Tim Worstall points to the estimate* that the UK ran a cyclically adjusted government deficit of 5.2% of GDP in 2007 and says:
It’s really most unKeynesian to be running a deficit of that sort of size at the top of the longest boom in modern history, isn’t it?...
Keynesianism doesn’t work..because policitians will never run the associated surpluses in the booms.
However, I'm not sure this episode supports Tim's scepticism. The structural budget deficit is the sort of pseudo-scientific concept that brings economics into disrepute.
Let's imagine GDP is at its potential level. What should government borrowing be? It all depends upon the private sector's financial balance; this, by definition, is the counterpart of the government's financial balance. If the private sector has a net deficit - because it is investing more than it is saving, then the government will have a surplus. And because, ex hypothesi, GDP is on trend, it'll have a cyclically-adjusted surplus.This is what happened in the late 80s.
If, however, the private sector has a surplus, then the government will have a deficit. This is what happened in 2007.Companies and foreigners were then running surpluses. So someone had to run a deficit. Because households weren't running a big enough deficit, that someone had to be the government.
To put this another way, companies weren't investing as much as they should have, and foreigners weren't buying enough of our goods. Government spending filled the gap. Yes, economic activity was strong. But this was because the government ran a deficit to sustain economic activity. In this sense, the deficit was entirely consistent with orthodox Keynesianism.
Two things make me say that the government was a passive responder here, rather than a profligate borrower:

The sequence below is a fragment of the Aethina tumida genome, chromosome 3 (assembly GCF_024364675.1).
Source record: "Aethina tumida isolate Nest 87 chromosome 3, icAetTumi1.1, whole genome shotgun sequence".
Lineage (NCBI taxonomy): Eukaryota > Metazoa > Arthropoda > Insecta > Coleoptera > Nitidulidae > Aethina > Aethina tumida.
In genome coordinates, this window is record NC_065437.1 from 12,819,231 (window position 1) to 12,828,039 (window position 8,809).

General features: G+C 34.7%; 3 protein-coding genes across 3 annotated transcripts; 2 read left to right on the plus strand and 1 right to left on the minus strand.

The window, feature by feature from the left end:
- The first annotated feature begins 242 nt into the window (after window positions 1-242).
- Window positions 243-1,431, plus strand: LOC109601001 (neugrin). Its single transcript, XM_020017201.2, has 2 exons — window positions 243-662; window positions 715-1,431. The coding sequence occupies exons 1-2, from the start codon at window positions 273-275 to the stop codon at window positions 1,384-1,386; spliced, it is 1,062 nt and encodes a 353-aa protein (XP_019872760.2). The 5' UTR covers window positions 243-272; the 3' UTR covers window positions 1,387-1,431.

1.As the government deficit rose, real interest rates fell; long-dated linkers yielded 1% in late 2007, half the rate they did in 2003. This is consistent with a savings glut - by foreigners and corporates - driving down real interest rates, which the government tried to resist by borrowing more. If markets had been spooked by a "structural deficit" in 2007, rates would have risen. They didn't.
2. Inflation was quite well-behaved in the mid-00s; it ended 2007 at 2.1%, near enough bang on target. This suggests the government deficit was not adding much to inflation, as not overheating the economy.
You might object that whilst there was little goods and services inflation, there assuredly was house price inflation.
True. But this was, arguably, despite the fiscal deficit, not because of it.Imagine the government had tried to run a surplus in the mid-00s in the face of the corporate and overseas savings gluts. This would have added to the incipient weakness in activity. The Bank of England would have responded by cutting interest rates. And this might have raised mortgage lending and house price inflation even more.In this sense, one could criticise the Labour government for not running a big enough deficit - for not doing enough to raise interest rates to choke off what proved to be a ruinous asset price bubble.
Now of course, you can criticize Labour for spending badly, and for choosing to spend rather than cut taxes. But you shouldn't blame it for running a deficit. And you shouldn't think it anti-Keynesian to have done so.
* I think the Telegraph report is referring to statistical table 2 of this pdf: old media aren't good at links.